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Students do double duty during fair week

High school students from throughout Roosevelt County will be busy with classes, books and homework assignments next week.

Some will also have another item to worry about — having their livestock animals in top condition for the livestock junior shows at the Roosevelt County Fair, which begins on Wednesday.

For Portales students, school begins on Friday, but after the weekend is over the students will be busy taking care of the animals for the show.

“A lot of kids have summer jobs as well as take care of their animals,” said Jerry Faver, who teaches agriculture along with Bill Graham at Portales High School. “It (raising animals) teaches kids responsibility and builds character. They realize the animals depend on them.”

Wednesday is the day the fair is officially open. However, those participating in the livestock junior competitions will have to have all of their animals, including poultry and rabbits, entered and on the grounds by Tuesday.

Faver said many of the students will then participate in the New Mexico State Fair in Albuquerque, followed by the Eastern New Mexico Fair in Roswell during the month of September. Throughout, school, football and volleyball will be going on for the students as well.

“We have a really good rapport with coaches,” Faver said. “They understand when some of their players are in judging contests and we understand when they are in practices and games. We work together and students learn to balance their activities.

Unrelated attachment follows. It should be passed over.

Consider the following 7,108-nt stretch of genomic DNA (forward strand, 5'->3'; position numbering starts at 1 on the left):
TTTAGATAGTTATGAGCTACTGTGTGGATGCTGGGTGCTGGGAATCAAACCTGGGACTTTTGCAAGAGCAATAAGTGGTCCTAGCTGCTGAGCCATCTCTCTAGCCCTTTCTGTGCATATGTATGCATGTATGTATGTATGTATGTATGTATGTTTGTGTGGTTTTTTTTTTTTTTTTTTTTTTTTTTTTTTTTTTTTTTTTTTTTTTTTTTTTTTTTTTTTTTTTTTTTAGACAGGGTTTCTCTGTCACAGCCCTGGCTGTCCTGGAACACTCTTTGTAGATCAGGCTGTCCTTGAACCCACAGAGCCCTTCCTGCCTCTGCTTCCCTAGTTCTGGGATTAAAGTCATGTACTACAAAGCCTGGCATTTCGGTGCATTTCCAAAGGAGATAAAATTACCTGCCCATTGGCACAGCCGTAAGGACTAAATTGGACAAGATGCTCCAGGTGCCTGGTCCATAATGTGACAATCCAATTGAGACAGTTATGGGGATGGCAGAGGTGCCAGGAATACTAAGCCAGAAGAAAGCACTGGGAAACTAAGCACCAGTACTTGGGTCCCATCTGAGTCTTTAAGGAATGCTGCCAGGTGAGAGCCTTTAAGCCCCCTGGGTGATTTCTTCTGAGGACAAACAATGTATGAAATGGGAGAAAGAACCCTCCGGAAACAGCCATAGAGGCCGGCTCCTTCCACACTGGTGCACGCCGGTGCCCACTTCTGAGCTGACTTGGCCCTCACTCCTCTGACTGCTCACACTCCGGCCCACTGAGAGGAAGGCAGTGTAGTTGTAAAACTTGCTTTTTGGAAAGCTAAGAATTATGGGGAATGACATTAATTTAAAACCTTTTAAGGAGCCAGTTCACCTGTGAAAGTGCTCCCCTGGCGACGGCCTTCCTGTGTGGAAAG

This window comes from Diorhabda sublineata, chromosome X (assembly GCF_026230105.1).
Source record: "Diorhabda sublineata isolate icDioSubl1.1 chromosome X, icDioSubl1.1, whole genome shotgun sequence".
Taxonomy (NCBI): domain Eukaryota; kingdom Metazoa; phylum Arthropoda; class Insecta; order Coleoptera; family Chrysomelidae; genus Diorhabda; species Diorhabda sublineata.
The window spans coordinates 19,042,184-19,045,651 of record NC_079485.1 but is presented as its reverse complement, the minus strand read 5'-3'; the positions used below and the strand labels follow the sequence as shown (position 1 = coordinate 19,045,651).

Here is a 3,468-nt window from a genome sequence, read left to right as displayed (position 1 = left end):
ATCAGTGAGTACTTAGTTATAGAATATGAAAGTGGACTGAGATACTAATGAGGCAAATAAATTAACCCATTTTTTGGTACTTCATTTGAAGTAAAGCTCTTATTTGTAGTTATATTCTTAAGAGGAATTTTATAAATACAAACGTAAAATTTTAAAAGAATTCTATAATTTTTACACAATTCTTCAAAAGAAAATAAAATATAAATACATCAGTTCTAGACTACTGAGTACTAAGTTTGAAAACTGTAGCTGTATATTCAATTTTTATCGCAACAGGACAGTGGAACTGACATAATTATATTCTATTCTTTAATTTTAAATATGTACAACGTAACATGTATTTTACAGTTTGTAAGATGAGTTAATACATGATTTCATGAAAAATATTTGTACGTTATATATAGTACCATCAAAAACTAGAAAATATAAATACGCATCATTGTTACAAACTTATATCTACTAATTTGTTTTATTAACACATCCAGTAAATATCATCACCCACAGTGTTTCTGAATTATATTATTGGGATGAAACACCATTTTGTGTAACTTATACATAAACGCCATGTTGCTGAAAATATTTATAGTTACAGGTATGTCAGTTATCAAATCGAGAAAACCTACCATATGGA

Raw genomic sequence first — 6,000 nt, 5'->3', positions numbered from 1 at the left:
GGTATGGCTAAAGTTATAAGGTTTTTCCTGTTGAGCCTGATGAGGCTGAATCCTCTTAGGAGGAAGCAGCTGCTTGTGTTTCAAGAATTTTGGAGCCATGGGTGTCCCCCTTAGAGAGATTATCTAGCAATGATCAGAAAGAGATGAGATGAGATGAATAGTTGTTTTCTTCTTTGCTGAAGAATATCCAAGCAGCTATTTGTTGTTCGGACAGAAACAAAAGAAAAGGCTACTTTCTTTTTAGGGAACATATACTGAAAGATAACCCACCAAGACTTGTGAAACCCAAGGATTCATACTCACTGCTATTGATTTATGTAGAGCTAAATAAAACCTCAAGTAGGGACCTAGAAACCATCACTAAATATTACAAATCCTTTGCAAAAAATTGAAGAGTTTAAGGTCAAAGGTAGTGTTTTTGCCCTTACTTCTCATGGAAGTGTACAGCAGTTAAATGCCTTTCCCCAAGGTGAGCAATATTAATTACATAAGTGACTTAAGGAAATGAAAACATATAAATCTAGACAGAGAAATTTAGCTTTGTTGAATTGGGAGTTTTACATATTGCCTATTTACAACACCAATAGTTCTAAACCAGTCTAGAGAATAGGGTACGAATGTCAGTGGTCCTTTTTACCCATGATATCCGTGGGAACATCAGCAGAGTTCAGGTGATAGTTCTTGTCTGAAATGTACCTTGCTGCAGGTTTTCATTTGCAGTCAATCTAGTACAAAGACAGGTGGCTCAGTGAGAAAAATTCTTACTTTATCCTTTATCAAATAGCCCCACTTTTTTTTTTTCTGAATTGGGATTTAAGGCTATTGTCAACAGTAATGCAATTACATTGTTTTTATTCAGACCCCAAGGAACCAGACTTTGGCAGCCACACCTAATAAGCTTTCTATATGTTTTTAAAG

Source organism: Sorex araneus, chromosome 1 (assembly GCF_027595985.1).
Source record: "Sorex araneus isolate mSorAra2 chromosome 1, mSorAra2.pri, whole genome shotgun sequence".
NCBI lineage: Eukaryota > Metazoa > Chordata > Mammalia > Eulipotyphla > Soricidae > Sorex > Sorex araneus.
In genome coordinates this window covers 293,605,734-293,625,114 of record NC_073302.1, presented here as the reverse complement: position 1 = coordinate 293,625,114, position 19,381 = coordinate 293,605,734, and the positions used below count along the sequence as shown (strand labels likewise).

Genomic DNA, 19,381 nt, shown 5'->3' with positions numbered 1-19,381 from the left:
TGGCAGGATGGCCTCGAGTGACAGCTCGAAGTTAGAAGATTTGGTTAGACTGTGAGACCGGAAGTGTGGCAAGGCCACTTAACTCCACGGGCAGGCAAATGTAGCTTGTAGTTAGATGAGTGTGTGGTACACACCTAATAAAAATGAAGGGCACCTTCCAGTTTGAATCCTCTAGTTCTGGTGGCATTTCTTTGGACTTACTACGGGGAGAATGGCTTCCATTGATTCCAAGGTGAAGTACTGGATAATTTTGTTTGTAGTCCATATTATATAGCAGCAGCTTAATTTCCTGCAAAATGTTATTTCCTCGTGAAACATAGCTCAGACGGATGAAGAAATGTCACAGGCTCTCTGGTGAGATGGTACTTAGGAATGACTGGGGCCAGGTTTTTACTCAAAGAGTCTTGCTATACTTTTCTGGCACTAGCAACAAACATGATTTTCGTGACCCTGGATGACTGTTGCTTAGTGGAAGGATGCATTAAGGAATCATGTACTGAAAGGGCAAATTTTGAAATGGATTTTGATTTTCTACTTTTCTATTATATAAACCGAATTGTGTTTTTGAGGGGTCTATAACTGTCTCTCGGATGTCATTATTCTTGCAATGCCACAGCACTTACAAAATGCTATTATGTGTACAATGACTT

“This is the first year the fair will take place during school. There’s speculation about all of the things going on affecting their academics, but I think they’ll do great. They will make spare time for academics. Our (agriculture) students are above average in academics.”

Roosevelt County Fairboard Secretary Jana Roberts said she helps with entries and enters in fair results. She is also a bookkeeper for the Creighton Town and Country feed dealer.

“I see some of the kids come into the store when their animals are small, looking to treat them when they’re sick,” Roberts said. “They are excited when they first get the animals. It’s fulfilling for them (kids) to take care of their animals and do well at the fair.”

Roberts said she’s been helping with the fair for more than 10 years and during that time she has been involved with the fair and attending the fair.

“Sometimes you get attached with the animals and emotions are involved,” Roberts said. “They (participants) know it’s a market animal from the get-go, but it doesn’t make it easier to sell them.”

Floyd Agriculture Education Instructor Jim Daugherty said the top winners of the show competitions are the animals sold during the Junior Livestock sale. The Junior Livestock shows will take place Wednesday and Thursday of next week. The junior livestock sale will take place at the show arena on Friday at 6 p.m.

“The students will buy their steer in September and raise them all year,” Daugherty said. “They buy lambs and pigs in April and raise them during the spring and summer. They need to feed their animals early in the morning when it is cool. It’s time-consuming and a lot of dedication goes into it.”

Some of the Floyd students who will enter animals in the livestock shows are: Jewlie, Kody, Brandi and Sixto Paiz; Darcee, Chay and Chet Chenault; Brook Reed; Adam and Brittney Burns. Daugherty said once the fair begins, it doesn’t mean the work is over for the participants.

“It’s not all fun and games at the fair for them,” Daugherty said. “They have fun at the fair, but they still have to take care of the animals. They do have a great time and it allows them to showcase their animals after all the hard work they have put into it.”

Roberts said the junior livestock sale is a premium sale and the participants who have livestock in the sale are able to get more money than market value.

“They’re (participants) respectful to showers, buyers and everyone they come in contact with,” Roberts said. “You see a cycle (over the years) of people who showed animals and now their kids are showing animals in the same event. You see the families going strong in one species.”